By Diane Dimperio/Chair, Health Care Action Team, Florida League of Women Voters
The good news is that Florida will not have a five-billion-dollar deficit in the fiscal year that begins July 1, 2021. The bad news is that state economists are predicting a 3.3-billion-dollar deficit. Since the instinctive reaction to a budget deficit is to cut spending, the governor has already asked state administrators to submit reduced department budgets. Florida's biggest spending categories are health and human services and education. How, at a time when thousands of people are losing jobs, receiving eviction notices, getting sick, and dying, can we think about reducing health and human services? How, when children have been wrenched out of classrooms, forced to sit in front of a screen all day then returned to the classroom with a mask and bottle of hand sanitizer, looking for their beloved teachers who are retiring instead of being required to face children to whom they have devoted their lives, can we think about cutting funding for education?
States have to live within their incomes and can’t borrow money for operations, so, if Florida doesn't want to gut desperately needed services, legislators need to find ways to increase income.
The Florida Policy Institute has identified over four billion dollars in revenue proposals that would more than balance the budget. Some of these proposals would close the corporate loopholes that make Florida “business-friendly” and that may be controversial. But, let’s think about small businesses. Small businesses, often referred to as the backbone of the Florida economy, have been responsible for creating 60% of all new jobs since 2012. Due to the pandemic, 85% report a loss of revenue, over 74% reported shutting down and 40% have reported closing permanently. There is widespread anxiety among small business owners, many of whom have invested everything they have in their business.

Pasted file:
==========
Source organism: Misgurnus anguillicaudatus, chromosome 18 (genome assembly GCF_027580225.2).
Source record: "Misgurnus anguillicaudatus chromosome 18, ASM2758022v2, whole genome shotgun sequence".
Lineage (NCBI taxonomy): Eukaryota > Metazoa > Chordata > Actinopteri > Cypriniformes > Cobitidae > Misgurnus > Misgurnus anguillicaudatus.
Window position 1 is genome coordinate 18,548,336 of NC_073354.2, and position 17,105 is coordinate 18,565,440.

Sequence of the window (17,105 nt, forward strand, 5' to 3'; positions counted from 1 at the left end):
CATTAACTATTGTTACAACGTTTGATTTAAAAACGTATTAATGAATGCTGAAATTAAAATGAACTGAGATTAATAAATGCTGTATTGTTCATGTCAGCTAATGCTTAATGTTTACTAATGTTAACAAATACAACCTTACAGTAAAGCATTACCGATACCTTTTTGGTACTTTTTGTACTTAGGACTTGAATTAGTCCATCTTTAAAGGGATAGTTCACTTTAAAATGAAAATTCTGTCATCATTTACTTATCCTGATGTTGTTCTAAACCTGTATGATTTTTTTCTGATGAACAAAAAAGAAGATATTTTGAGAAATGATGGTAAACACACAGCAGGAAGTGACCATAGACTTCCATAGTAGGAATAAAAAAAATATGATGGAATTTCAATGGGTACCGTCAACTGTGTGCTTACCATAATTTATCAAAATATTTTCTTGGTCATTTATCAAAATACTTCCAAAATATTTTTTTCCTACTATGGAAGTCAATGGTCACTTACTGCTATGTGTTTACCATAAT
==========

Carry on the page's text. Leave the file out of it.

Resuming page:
The Small Business Majority, an organization that empowers America’s entrepreneurs to build a thriving and inclusive economy, has developed a Roadmap to Recovery During and After the Corona Virus Crisis. One of their recommendations is expanding Medicaid, which is described as “vitally important” for low-income entrepreneurs and small business employees.
Medicaid expansion is a key policy initiative that would provide the financial stimulus Florida needs to begin to recover from the pandemic. It would provide needed health care for those suffering from Covid-19, but also has proven economic benefits. Medicaid expansion offers financial benefits to the uninsured, who can pay off and avoid future medical debt, are less likely to file for bankruptcy and, are better able to work. County governments would pay less for indigent health care and incarceration, as well as experience a resurgence of small businesses and higher rates of employment. Hospitals would have less uncompensated care and be less likely to close. The state will reduce the amount of tax dollars spent on Medicaid match by almost two million dollars and will generate over four billion dollars in new federal funds. This new money will be distributed throughout the state to pay for health care and will result in six to over seven billion dollars in total economic activity. We have never before been faced with an economic and health crisis like this. It is time for our state legislators to take bold and effective action to support Florida citizens and jump-start the economy.
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